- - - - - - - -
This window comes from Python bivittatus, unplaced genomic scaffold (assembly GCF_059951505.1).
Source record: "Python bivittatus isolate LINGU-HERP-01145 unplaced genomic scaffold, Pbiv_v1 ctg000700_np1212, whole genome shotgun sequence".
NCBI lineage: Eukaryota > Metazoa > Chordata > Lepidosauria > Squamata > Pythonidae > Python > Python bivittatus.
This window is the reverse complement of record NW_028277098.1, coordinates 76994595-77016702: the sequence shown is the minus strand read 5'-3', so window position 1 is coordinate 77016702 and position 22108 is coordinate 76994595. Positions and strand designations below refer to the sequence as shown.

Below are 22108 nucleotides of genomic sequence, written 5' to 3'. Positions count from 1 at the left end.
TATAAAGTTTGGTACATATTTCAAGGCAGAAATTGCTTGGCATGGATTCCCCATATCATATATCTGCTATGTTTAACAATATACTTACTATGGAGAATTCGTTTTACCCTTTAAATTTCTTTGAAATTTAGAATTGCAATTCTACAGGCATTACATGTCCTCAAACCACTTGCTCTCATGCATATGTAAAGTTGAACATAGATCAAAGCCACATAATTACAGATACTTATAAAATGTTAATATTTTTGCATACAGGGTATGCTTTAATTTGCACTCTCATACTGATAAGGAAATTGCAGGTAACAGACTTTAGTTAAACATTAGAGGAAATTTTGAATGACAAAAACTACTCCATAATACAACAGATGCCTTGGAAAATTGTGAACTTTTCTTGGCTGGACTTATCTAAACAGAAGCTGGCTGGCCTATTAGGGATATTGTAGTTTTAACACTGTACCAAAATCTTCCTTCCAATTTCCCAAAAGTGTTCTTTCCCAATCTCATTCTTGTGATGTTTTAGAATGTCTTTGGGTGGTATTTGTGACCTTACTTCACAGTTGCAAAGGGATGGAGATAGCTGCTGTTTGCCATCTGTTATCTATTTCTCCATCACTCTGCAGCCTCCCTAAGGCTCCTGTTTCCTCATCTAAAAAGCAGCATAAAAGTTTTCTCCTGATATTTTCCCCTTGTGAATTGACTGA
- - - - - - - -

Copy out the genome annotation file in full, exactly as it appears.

This window comes from Python bivittatus, unplaced genomic scaffold (assembly GCF_059951505.1).
Source record: "Python bivittatus isolate LINGU-HERP-01145 unplaced genomic scaffold, Pbiv_v1 ctg000700_np1212, whole genome shotgun sequence".
NCBI lineage: Eukaryota > Metazoa > Chordata > Lepidosauria > Squamata > Pythonidae > Python > Python bivittatus.
This window is the reverse complement of record NW_028277098.1, coordinates 76994595-77016702: the sequence shown is the minus strand read 5'-3', so window position 1 is coordinate 77016702 and position 22108 is coordinate 76994595. Positions and strand designations below refer to the sequence as shown.

Below are 22108 nucleotides of genomic sequence, written 5' to 3'. Positions count from 1 at the left end.
TATAAAGTTTGGTACATATTTCAAGGCAGAAATTGCTTGGCATGGATTCCCCATATCATATATCTGCTATGTTTAACAATATACTTACTATGGAGAATTCGTTTTACCCTTTAAATTTCTTTGAAATTTAGAATTGCAATTCTACAGGCATTACATGTCCTCAAACCACTTGCTCTCATGCATATGTAAAGTTGAACATAGATCAAAGCCACATAATTACAGATACTTATAAAATGTTAATATTTTTGCATACAGGGTATGCTTTAATTTGCACTCTCATACTGATAAGGAAATTGCAGGTAACAGACTTTAGTTAAACATTAGAGGAAATTTTGAATGACAAAAACTACTCCATAATACAACAGATGCCTTGGAAAATTGTGAACTTTTCTTGGCTGGACTTATCTAAACAGAAGCTGGCTGGCCTATTAGGGATATTGTAGTTTTAACACTGTACCAAAATCTTCCTTCCAATTTCCCAAAAGTGTTCTTTCCCAATCTCATTCTTGTGATGTTTTAGAATGTCTTTGGGTGGTATTTGTGACCTTACTTCACAGTTGCAAAGGGATGGAGATAGCTGCTGTTTGCCATCTGTTATCTATTTCTCCATCACTCTGCAGCCTCCCTAAGGCTCCTGTTTCCTCATCTAAAAAGCAGCATAAAAGTTTTCTCCTGATATTTTCCCCTTGTGAATTGACTGA